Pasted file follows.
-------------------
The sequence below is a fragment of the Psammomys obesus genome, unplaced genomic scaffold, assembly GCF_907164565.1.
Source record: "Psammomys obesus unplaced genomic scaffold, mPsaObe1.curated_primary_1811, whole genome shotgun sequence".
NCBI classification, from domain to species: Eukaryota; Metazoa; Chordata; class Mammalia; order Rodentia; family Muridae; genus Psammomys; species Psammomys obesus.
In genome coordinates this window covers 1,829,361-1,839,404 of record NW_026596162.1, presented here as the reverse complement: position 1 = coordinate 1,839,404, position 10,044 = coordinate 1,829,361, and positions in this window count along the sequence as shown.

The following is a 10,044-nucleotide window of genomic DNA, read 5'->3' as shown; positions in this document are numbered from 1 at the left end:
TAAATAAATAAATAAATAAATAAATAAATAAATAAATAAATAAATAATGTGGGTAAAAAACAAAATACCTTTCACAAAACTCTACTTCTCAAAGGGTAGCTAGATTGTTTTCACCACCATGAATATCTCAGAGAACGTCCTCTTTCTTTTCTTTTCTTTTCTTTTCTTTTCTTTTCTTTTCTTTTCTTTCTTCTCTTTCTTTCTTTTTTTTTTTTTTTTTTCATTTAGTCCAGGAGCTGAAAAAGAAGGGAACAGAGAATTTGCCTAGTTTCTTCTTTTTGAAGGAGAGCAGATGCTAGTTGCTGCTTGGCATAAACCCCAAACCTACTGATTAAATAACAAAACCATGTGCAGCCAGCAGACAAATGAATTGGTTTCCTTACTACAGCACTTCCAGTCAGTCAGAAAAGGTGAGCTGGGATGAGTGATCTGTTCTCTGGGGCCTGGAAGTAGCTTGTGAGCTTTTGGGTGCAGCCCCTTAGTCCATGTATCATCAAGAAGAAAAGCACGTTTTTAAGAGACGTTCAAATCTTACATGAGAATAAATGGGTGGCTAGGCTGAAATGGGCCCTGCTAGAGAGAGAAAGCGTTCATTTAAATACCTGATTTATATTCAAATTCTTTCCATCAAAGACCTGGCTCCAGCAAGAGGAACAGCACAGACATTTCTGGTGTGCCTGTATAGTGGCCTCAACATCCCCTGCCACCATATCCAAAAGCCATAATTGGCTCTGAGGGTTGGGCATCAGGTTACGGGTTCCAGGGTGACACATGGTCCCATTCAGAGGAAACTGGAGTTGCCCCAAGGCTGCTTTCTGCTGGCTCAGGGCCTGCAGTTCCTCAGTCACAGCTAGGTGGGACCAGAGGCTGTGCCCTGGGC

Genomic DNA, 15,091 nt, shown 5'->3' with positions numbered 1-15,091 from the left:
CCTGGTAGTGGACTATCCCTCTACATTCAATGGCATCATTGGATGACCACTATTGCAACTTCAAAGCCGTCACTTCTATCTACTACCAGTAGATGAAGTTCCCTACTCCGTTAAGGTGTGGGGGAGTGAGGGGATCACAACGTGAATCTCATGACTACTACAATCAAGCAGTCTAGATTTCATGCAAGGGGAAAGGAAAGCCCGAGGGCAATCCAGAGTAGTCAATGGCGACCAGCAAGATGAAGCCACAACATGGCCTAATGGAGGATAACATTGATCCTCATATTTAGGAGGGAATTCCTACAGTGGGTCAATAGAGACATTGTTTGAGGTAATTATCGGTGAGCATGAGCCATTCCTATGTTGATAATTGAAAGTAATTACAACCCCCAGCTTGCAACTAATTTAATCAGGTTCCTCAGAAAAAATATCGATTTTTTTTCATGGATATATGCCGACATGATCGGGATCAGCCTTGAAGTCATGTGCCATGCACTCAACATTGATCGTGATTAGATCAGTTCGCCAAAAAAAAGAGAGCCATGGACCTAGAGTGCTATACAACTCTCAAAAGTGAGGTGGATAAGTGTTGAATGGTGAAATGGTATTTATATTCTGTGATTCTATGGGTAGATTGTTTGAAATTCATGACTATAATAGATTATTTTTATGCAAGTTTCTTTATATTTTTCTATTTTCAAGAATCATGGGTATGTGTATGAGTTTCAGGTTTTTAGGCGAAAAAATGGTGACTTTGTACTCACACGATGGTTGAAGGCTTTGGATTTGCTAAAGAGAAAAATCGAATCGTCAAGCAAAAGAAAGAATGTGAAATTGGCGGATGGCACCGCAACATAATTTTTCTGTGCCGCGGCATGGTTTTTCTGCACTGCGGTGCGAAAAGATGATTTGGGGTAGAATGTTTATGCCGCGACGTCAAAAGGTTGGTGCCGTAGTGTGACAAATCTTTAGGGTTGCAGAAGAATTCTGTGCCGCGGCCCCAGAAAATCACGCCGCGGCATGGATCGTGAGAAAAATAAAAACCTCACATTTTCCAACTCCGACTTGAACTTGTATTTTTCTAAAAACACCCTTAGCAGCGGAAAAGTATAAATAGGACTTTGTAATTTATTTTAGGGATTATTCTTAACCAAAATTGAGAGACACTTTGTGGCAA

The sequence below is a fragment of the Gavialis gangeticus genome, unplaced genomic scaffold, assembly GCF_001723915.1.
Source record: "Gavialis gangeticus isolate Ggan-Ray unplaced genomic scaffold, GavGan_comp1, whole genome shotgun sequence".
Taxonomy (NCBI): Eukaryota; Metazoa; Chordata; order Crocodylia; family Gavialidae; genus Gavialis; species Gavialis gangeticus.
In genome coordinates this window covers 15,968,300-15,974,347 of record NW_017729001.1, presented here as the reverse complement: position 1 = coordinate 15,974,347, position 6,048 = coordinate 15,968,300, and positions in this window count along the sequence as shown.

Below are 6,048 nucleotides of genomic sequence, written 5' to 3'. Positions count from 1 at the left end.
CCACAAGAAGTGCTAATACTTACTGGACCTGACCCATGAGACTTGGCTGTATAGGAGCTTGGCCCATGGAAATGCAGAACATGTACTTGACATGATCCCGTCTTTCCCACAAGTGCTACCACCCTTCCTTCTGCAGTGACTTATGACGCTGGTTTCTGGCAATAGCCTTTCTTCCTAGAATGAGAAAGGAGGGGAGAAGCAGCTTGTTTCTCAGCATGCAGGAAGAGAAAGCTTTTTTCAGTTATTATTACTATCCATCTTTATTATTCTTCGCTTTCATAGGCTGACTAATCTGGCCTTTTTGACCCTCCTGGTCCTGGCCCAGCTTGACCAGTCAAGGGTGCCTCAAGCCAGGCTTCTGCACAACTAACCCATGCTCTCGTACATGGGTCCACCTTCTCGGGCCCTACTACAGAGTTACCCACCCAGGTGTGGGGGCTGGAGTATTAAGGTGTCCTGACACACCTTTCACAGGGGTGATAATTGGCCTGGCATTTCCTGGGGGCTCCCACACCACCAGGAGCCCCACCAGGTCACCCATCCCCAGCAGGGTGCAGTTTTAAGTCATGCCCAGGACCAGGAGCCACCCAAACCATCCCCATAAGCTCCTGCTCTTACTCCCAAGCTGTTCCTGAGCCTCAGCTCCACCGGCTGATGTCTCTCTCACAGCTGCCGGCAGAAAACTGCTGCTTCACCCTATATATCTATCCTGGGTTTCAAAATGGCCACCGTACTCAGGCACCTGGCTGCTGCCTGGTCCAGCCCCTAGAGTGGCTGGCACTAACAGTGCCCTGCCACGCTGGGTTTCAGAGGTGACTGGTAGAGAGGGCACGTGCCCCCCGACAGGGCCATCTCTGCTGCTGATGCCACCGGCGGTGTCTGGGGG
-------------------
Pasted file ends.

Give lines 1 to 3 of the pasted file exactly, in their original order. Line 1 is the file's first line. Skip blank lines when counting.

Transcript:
The sequence below is a fragment of the Psammomys obesus genome, unplaced genomic scaffold, assembly GCF_907164565.1.
Source record: "Psammomys obesus unplaced genomic scaffold, mPsaObe1.curated_primary_1811, whole genome shotgun sequence".
NCBI classification, from domain to species: Eukaryota; Metazoa; Chordata; class Mammalia; order Rodentia; family Muridae; genus Psammomys; species Psammomys obesus.